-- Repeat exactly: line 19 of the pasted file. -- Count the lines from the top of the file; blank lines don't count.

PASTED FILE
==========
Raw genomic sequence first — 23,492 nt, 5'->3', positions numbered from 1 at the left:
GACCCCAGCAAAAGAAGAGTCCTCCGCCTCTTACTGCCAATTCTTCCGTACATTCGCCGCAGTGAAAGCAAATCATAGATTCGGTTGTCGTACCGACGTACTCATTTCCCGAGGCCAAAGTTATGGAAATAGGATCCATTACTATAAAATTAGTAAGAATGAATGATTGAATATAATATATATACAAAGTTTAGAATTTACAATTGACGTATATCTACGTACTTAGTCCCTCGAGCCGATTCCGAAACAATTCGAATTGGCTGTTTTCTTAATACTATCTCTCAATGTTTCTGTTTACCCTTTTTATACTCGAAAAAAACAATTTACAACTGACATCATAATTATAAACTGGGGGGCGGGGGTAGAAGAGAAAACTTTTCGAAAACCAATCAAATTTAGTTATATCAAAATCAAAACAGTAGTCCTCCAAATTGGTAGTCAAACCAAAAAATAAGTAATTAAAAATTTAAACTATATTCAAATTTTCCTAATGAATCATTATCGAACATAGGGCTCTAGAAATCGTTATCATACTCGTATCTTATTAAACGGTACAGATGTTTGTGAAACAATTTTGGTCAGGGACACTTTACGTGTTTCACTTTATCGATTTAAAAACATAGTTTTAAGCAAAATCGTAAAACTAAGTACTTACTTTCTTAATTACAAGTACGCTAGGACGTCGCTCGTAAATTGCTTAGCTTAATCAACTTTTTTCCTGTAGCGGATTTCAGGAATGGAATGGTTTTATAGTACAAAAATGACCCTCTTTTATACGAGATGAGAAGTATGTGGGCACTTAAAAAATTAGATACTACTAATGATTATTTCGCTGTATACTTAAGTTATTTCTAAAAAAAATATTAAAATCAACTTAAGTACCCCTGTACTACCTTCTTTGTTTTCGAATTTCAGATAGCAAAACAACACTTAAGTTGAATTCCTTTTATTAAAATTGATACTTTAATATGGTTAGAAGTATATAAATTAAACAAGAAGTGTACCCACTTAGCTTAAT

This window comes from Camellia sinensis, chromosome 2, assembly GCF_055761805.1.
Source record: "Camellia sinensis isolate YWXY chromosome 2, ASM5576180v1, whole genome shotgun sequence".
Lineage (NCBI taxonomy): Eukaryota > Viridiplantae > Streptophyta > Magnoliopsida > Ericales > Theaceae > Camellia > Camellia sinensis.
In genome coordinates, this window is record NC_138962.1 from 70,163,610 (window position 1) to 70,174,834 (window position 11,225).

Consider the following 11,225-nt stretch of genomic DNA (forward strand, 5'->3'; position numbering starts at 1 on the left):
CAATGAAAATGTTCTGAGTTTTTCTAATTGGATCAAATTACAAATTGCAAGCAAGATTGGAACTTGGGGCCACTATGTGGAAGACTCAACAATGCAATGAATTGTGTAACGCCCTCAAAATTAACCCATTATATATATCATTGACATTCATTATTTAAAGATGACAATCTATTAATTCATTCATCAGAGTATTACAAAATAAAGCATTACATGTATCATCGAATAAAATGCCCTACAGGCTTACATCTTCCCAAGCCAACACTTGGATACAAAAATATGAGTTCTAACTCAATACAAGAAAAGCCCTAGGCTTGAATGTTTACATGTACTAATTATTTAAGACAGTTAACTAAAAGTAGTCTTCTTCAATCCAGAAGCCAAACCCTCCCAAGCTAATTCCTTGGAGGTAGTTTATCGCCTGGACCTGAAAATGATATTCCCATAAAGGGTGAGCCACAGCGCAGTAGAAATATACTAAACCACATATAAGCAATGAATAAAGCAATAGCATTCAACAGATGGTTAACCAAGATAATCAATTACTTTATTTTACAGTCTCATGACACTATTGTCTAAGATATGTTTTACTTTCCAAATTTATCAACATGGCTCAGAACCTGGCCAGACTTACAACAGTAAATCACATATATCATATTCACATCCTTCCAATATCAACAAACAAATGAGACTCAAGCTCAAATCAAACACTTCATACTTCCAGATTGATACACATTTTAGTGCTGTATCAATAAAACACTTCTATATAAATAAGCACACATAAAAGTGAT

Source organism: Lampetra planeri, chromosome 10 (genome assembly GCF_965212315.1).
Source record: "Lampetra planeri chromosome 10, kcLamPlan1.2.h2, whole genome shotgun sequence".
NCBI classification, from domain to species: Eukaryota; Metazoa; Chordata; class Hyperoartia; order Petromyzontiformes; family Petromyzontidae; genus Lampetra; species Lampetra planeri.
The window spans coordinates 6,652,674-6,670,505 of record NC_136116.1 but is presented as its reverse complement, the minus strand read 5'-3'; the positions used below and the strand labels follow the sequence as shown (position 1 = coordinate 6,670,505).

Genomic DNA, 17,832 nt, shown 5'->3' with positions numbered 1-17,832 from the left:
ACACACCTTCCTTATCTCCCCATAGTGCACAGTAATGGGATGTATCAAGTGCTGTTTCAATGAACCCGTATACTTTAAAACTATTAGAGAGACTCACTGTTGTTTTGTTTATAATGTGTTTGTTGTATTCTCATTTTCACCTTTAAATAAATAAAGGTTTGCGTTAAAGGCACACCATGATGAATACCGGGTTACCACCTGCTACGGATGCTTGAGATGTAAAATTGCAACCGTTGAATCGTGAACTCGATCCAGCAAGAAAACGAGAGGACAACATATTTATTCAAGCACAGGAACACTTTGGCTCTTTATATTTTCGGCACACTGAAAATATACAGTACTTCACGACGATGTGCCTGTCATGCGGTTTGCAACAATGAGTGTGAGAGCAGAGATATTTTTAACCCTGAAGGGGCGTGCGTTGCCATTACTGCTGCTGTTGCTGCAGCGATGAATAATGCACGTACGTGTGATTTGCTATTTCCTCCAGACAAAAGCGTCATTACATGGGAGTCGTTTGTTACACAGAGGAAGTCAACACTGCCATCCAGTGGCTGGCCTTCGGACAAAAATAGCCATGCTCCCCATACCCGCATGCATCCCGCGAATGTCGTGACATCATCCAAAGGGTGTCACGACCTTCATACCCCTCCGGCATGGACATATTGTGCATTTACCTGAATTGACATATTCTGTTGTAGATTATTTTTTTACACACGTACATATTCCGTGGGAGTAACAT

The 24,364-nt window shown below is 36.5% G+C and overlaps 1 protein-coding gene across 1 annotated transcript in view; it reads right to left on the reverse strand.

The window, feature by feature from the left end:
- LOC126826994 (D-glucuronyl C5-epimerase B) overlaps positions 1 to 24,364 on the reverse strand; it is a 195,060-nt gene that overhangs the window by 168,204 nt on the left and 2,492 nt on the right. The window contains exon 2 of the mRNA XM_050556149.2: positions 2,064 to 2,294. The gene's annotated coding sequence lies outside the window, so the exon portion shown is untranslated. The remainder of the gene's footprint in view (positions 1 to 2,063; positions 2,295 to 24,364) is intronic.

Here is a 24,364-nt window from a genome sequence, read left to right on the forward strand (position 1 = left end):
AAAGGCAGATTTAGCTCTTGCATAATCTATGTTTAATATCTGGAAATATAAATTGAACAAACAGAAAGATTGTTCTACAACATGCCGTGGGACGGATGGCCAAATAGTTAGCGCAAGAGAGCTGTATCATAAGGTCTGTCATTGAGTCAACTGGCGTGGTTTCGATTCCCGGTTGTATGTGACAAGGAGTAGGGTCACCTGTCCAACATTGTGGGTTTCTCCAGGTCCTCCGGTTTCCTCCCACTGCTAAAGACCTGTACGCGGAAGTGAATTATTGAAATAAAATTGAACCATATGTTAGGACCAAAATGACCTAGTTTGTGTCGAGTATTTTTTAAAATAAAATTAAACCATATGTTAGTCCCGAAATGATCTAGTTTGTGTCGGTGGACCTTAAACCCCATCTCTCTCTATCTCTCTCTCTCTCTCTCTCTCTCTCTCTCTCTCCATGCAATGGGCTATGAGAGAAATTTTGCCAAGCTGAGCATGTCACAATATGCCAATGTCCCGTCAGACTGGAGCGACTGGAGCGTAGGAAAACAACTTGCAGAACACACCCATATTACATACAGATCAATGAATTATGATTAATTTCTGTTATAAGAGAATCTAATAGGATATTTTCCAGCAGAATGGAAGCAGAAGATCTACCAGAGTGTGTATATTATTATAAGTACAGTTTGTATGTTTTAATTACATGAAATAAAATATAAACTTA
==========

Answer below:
AAAGGCAGATTTAGCTCTTGCATAATCTATGTTTAATATCTGGAAATATAAATTGAACAAACAGAAAGATTGTTCTACAACATGCCGTGGGACGGATGGCCAAATAGTTAGCGCAAGAGAGCTGTATCATAAGGTCTGTCATTGAGTCAACTGGCGTGGTTTCGATTCCCGGTTGTATGTGACAAGGAGTAGGGTCACCTGTCCAACATTGTGGGTTTCTCCAGGTCCTCCGGTTTCCTCCCACTGCTAAAGACCTGTACGCGGAAGTGAATTATTGAAATAAAATTGAACCATATGTTAGGACCAAAATGACCTAGTTTGTGTCGAGTATTTTTTAAAATAAAATTAAACCATATGTTAGTCCCGAAATGATCTAGTTTGTGTCGGTGGACCTTAAACCCCATCTCTCTCTATCTCTCTCTCTCTCTCTCTCTCTCTCTCTCTCTCCATGCAATGGGCTATGAGAGAAATTTTGCCAAGCTGAGCATGTCACAATATGCCAATGTCCCGTCAGACTGGAGCGACTGGAGCGTAGGAAAACAACTTGCAGAACACACCCATATTACATACAGATCAATGAATTATGATTAATTTCTGTTATAAGAGAATCTAATAGGATATTTTCCAGCAGAATGGAAGCAGAAGATCTACCAGAGTGTGTATATTATTATAAGTACAGTTTGTATGTTTTAATTACATGAAATAAAATATAAACTTA